A blood culture is a test to find an infection in the blood. The blood does not normally have any bacteria or fungi in it. A blood culture can show what bacteria or fungi are in the blood.
A bacterial infection in the blood, called bacteremia, can be serious because the blood can spread the bacteria to any part of the body. A blood infection most often occurs with other serious infections, such as those affecting the lungs, kidneys, bowel, gallbladder camera.gif, or heart valves.
A blood infection may also develop when the immune system is weak. This can occur in infants and older adults, and from disease (such as cancer or AIDS) or from medicines (such as corticosteroids or chemotherapy) that change how well your body can fight infections (immunity).
To test for an infection in the blood, a sample of blood is collected and placed in a cup with special substances that allow the bacteria or fungus to grow. The type of bacteria or fungus that grows is checked with chemical tests and by looking at the culture under a microscope. Two or three blood samples from different veins are often taken to make sure a bacteria or fungus is not missed. If no bacteria or fungus grows, the blood culture is called negative. A blood culture is often done when a person has a fever because this is the time when the bacteria or fungus is most likely to have spread to the blood.
HOW TO TAKE BLOOD CULTURES?
Problems with blood cultures:
- Blood culture contamination is a common and preventable problem, especially in the emergency department.
- False positive blood cultures due to specimen contamination with skin bacteria are a common problem that can lead to unnecessary antibiotic use, additional laboratory tests and increased length of hospital stay, therefore leading to significant extra hospital costs.
- True and false positive rates for blood cultures vary but are commonly each in the range 5-10%.
- The use of phlebotomy teams has been shown to be effective for reducing blood culture contamination rates.
- Changing the method of blood culture collection to a more sterile process has been shown to result in significant reductions in blood culture contamination.
TYPES OF CULTURE BOTTLES
- There are a various different types of blood culture systems, both manual and automated.
- Other culture bottles are available and their use depends upon the clinical scenario – eg, culture bottles for tuberculosis or fungi.
- New technologies are being introduced which can lead to the rapid identification of pathogens in positive blood cultures.
- Several molecular platforms can identify bacteria associated with bloodstream infections much more quickly than standard methods.
BLOOD CULTURE PROCESSING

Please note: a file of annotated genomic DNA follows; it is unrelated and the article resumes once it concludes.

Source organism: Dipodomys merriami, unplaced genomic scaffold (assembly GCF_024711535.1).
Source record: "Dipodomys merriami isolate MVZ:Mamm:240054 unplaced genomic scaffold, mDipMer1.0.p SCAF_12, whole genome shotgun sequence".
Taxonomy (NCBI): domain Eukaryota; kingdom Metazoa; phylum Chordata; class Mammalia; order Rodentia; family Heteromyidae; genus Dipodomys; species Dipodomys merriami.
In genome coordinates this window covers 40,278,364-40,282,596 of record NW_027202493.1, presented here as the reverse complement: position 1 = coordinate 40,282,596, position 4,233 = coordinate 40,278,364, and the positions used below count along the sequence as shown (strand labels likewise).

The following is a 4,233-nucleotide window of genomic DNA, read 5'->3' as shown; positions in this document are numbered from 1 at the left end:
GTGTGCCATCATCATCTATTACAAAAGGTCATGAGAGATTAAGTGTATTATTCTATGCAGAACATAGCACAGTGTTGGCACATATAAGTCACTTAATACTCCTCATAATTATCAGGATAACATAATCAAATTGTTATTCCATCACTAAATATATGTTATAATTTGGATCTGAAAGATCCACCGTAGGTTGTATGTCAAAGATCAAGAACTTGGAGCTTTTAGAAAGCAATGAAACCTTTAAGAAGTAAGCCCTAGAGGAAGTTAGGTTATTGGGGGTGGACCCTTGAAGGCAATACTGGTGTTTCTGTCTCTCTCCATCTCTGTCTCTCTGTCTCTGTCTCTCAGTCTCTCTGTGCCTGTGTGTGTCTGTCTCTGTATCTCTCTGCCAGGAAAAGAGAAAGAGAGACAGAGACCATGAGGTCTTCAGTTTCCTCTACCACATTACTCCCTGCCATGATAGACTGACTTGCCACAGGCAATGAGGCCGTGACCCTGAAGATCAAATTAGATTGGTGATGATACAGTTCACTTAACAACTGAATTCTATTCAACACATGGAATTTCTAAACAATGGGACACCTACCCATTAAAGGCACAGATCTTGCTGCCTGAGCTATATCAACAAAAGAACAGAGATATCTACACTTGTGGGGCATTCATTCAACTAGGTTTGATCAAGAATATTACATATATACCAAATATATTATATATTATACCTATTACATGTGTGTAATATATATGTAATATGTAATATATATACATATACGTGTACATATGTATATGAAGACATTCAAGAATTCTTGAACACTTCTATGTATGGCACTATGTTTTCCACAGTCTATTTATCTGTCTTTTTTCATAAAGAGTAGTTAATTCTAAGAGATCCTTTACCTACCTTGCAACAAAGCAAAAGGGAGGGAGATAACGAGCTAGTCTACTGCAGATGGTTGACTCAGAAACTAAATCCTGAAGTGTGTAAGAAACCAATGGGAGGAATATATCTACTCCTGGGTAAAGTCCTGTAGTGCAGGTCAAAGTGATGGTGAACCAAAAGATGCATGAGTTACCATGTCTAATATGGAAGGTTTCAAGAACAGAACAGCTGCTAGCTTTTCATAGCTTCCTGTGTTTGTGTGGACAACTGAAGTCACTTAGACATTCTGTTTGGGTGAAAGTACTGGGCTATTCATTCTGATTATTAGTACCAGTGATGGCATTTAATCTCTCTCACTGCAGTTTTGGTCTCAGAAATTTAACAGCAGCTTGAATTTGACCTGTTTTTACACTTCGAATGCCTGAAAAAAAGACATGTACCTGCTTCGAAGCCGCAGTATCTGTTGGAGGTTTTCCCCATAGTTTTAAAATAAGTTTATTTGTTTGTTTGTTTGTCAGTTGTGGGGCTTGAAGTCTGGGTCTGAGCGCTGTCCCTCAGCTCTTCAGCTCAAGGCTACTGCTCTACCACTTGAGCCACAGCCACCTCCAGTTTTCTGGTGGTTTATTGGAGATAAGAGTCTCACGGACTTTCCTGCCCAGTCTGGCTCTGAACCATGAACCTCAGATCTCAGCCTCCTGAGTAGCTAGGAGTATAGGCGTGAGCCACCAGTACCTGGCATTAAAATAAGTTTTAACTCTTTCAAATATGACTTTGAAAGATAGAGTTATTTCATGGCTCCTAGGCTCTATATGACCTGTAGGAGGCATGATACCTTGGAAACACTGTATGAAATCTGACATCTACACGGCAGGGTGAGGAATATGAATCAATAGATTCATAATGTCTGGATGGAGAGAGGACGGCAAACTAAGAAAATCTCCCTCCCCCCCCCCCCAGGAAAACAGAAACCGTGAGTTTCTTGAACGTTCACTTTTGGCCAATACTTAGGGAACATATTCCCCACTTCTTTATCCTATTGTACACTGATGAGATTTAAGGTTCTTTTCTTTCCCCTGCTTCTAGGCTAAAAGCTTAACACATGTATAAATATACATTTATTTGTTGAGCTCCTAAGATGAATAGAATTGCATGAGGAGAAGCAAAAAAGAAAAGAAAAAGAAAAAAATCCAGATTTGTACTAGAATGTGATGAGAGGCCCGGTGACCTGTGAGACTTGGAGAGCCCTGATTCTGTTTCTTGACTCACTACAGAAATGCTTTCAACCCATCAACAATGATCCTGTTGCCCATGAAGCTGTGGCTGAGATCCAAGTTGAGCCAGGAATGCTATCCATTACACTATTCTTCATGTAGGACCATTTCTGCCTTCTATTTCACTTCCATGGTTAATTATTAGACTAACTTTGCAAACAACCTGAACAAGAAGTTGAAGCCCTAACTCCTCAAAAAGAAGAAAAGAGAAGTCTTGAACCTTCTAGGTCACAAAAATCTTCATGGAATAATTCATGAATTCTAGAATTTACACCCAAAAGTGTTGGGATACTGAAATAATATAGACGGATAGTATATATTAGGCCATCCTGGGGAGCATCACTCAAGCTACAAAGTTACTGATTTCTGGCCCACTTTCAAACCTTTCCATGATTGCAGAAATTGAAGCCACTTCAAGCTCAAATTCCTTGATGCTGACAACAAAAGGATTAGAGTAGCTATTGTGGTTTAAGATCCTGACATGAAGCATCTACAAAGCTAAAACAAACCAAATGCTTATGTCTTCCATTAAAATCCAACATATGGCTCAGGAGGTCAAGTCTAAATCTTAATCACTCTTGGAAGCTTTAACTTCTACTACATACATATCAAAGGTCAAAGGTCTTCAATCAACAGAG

- Once blood cultures are taken they should be labelled and sent to the laboratory without delay.
- In the laboratory the bottles are agitated and incubated at body temperature. If it is out of hours then cultures are usually incubated overnight.
- Basic sets of cultures are incubated for 14 days and blind culture performed after 3, 7 and 14 days or as soon as there are signs of growth (eg, turbidity, haemolysis, colonies on agar slope in Castaneda’s bottles).
- Other bottles may be incubated for 7 days or up to 3 weeks if subacute bacterial endocarditis (SBE)/fastidious organisms are suspected.
- Observation of bottles, looking for a positive result, is performed at least twice a day when using manual systems.
- Automatic systems are available and are being increasingly used. Blood Culture System where a positive growth releases CO2 which is detected by a sensor that alerts the laboratory staff (bottles are placed in a special cabinet and linked to the patient by a barcode).
- The automatic blood culture system bottles containing antibiotic-binding polymeric beads have been shown to improve the diagnosis of bacteraemia.
- If growth is detected, the bottles are subcultured and a Gram stain performed. From this, relevant sensitivities are performed. In some cases the organism can be identified within hours of detecting a positive result, using Gram stain and further tests.
- Further tests that may be performed directly on the blood culture to hasten identification include streptococcal grouping, coagulase testing, antigen tests for pneumococcus and meningococcus, etc.
- The microbiologist will then review the results and inform the staff involved in the patient’s care. Thus, patients will begin provisional therapy and this will be confirmed once sensitivities are known.
- Usually, if there is to be a growth, there is generally only one organism; however, very rarely, there may be more than one organism and the laboratory will perform sensitivities and further tests on all.
WHY A BLOOD CULTURE IS DONE
Blood cultures are ordered when a doctor suspects you may have a blood infection. Some blood infections can be mild, but one such serious consequence of a blood infection is sepsis. In this condition, the organisms release toxins that trigger the immune system to attack the body.
Symptoms of sepsis include:
- decreased urine
- rapid breathing
- rapid heartbeat
The results of the test can help your doctor determine which specific organism or bacteria is causing the problem and how best to combat it.
THE RISKS OF A BLOOD CULTURE
The only risk of the test is when you give blood; however, blood draws are routine procedures and rarely cause any serious side effects.
The risks of giving a blood sample include:
- bleeding under the skin (hematoma)
- excessive bleeding